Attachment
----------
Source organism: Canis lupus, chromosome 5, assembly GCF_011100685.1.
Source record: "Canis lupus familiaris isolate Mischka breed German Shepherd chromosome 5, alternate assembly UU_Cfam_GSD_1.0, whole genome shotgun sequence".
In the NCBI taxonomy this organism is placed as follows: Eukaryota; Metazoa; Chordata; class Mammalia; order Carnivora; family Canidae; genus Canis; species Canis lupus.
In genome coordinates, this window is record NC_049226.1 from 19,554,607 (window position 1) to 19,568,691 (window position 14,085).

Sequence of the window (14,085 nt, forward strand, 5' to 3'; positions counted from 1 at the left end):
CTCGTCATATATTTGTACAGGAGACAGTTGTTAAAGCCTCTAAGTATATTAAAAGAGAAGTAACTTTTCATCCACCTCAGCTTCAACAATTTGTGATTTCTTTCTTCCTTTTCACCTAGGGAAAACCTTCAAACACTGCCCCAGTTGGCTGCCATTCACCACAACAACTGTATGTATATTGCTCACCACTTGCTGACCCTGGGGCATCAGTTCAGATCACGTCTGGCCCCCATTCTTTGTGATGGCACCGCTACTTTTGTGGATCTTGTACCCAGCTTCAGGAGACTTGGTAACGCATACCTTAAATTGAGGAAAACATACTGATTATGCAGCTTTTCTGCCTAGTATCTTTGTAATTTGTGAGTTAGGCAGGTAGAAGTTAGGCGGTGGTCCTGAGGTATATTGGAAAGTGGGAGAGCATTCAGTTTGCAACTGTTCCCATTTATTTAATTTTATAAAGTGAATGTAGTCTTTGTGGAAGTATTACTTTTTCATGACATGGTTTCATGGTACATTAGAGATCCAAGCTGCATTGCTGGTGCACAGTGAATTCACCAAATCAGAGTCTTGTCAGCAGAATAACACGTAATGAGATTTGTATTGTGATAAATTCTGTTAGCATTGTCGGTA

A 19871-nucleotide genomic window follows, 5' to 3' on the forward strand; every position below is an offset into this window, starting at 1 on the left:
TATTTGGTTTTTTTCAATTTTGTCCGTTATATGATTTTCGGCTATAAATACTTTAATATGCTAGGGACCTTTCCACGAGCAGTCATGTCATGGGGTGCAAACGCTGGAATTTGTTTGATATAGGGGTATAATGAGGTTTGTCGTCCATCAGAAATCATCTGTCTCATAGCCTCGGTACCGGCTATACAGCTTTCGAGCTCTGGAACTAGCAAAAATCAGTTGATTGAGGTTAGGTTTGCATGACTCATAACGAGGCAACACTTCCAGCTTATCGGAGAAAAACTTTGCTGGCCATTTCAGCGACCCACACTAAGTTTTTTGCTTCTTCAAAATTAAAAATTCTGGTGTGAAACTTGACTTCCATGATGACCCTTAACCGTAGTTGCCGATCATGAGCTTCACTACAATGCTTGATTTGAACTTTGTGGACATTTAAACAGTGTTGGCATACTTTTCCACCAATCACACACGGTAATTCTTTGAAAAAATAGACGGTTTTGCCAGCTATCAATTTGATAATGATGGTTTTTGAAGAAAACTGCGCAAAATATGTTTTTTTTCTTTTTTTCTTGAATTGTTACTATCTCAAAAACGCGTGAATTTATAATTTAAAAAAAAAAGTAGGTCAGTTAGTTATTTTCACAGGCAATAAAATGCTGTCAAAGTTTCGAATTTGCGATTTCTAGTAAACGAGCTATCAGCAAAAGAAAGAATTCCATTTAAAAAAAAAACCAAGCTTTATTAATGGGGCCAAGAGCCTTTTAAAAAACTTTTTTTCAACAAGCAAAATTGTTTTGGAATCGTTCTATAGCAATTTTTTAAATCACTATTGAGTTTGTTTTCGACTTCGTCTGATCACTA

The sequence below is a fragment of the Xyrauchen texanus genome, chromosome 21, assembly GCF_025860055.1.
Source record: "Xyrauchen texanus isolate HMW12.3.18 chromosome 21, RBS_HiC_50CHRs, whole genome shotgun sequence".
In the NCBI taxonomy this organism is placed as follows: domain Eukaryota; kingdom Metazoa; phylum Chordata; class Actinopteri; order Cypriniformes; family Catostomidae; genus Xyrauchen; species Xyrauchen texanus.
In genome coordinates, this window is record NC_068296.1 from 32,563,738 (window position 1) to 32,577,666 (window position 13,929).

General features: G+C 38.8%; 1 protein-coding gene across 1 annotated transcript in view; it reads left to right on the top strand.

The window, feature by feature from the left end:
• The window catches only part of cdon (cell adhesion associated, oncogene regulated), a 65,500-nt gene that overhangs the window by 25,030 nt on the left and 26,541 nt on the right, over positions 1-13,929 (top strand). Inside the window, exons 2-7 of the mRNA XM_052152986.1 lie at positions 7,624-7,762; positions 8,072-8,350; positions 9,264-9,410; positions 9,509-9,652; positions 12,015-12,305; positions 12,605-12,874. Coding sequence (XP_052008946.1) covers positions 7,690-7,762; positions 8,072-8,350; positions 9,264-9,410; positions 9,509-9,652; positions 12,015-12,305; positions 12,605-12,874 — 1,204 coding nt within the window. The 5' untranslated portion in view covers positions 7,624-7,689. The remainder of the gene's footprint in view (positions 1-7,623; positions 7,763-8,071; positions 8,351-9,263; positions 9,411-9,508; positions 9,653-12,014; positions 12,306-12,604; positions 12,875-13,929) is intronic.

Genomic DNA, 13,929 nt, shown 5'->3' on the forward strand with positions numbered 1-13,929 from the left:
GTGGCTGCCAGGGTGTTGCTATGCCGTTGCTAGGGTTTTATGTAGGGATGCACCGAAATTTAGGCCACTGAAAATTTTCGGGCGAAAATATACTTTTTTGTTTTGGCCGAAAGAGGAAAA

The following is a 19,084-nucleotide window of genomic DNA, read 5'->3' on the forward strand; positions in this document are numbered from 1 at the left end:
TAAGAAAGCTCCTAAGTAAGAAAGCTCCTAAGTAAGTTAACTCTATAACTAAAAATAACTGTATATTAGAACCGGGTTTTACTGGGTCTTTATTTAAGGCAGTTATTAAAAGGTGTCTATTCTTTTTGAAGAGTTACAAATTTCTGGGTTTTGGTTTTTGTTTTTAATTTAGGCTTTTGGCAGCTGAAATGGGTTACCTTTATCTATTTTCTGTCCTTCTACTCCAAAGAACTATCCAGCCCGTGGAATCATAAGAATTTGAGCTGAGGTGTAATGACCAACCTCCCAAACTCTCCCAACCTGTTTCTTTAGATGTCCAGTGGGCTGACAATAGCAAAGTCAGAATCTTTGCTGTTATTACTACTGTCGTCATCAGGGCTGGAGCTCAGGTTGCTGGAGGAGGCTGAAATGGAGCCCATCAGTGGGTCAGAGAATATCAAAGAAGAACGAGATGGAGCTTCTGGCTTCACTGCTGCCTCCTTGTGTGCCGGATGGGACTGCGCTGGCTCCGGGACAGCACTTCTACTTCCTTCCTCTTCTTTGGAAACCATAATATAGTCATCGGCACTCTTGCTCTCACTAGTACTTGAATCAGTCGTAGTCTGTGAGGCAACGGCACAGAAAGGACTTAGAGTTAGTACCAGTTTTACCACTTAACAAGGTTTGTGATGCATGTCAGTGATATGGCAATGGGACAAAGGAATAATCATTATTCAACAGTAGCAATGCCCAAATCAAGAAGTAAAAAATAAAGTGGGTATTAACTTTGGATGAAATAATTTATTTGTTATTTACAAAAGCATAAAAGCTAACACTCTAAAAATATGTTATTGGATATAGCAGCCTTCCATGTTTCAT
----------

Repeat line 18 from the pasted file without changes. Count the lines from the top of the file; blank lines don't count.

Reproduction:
The following is a 19,084-nucleotide window of genomic DNA, read 5'->3' on the forward strand; positions in this document are numbered from 1 at the left end: